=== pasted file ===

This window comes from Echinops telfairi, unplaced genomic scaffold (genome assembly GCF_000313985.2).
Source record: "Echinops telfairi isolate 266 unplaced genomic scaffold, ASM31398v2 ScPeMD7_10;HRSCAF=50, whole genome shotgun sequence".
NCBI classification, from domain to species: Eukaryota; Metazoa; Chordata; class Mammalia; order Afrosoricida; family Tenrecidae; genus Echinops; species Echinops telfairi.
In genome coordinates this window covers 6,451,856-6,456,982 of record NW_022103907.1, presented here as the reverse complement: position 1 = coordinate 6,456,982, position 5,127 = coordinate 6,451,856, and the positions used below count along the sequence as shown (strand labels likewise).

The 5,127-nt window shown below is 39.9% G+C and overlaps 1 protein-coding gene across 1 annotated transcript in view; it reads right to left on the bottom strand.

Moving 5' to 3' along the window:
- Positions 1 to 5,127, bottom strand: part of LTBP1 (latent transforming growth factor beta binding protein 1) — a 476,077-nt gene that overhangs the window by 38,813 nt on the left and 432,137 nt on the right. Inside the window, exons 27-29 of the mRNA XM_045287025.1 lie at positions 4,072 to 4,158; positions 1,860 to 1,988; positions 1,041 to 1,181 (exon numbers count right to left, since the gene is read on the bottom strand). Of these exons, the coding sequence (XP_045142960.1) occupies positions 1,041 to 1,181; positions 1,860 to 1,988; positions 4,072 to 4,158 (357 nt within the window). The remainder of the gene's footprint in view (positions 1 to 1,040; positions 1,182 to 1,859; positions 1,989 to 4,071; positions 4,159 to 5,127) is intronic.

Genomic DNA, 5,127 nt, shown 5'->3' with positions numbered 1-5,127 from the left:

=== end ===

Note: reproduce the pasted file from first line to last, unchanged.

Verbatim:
This window comes from Echinops telfairi, unplaced genomic scaffold (genome assembly GCF_000313985.2).
Source record: "Echinops telfairi isolate 266 unplaced genomic scaffold, ASM31398v2 ScPeMD7_10;HRSCAF=50, whole genome shotgun sequence".
NCBI classification, from domain to species: Eukaryota; Metazoa; Chordata; class Mammalia; order Afrosoricida; family Tenrecidae; genus Echinops; species Echinops telfairi.
In genome coordinates this window covers 6,451,856-6,456,982 of record NW_022103907.1, presented here as the reverse complement: position 1 = coordinate 6,456,982, position 5,127 = coordinate 6,451,856, and the positions used below count along the sequence as shown (strand labels likewise).

The 5,127-nt window shown below is 39.9% G+C and overlaps 1 protein-coding gene across 1 annotated transcript in view; it reads right to left on the bottom strand.

Moving 5' to 3' along the window:
- Positions 1 to 5,127, bottom strand: part of LTBP1 (latent transforming growth factor beta binding protein 1) — a 476,077-nt gene that overhangs the window by 38,813 nt on the left and 432,137 nt on the right. Inside the window, exons 27-29 of the mRNA XM_045287025.1 lie at positions 4,072 to 4,158; positions 1,860 to 1,988; positions 1,041 to 1,181 (exon numbers count right to left, since the gene is read on the bottom strand). Of these exons, the coding sequence (XP_045142960.1) occupies positions 1,041 to 1,181; positions 1,860 to 1,988; positions 4,072 to 4,158 (357 nt within the window). The remainder of the gene's footprint in view (positions 1 to 1,040; positions 1,182 to 1,859; positions 1,989 to 4,071; positions 4,159 to 5,127) is intronic.

Genomic DNA, 5,127 nt, shown 5'->3' with positions numbered 1-5,127 from the left: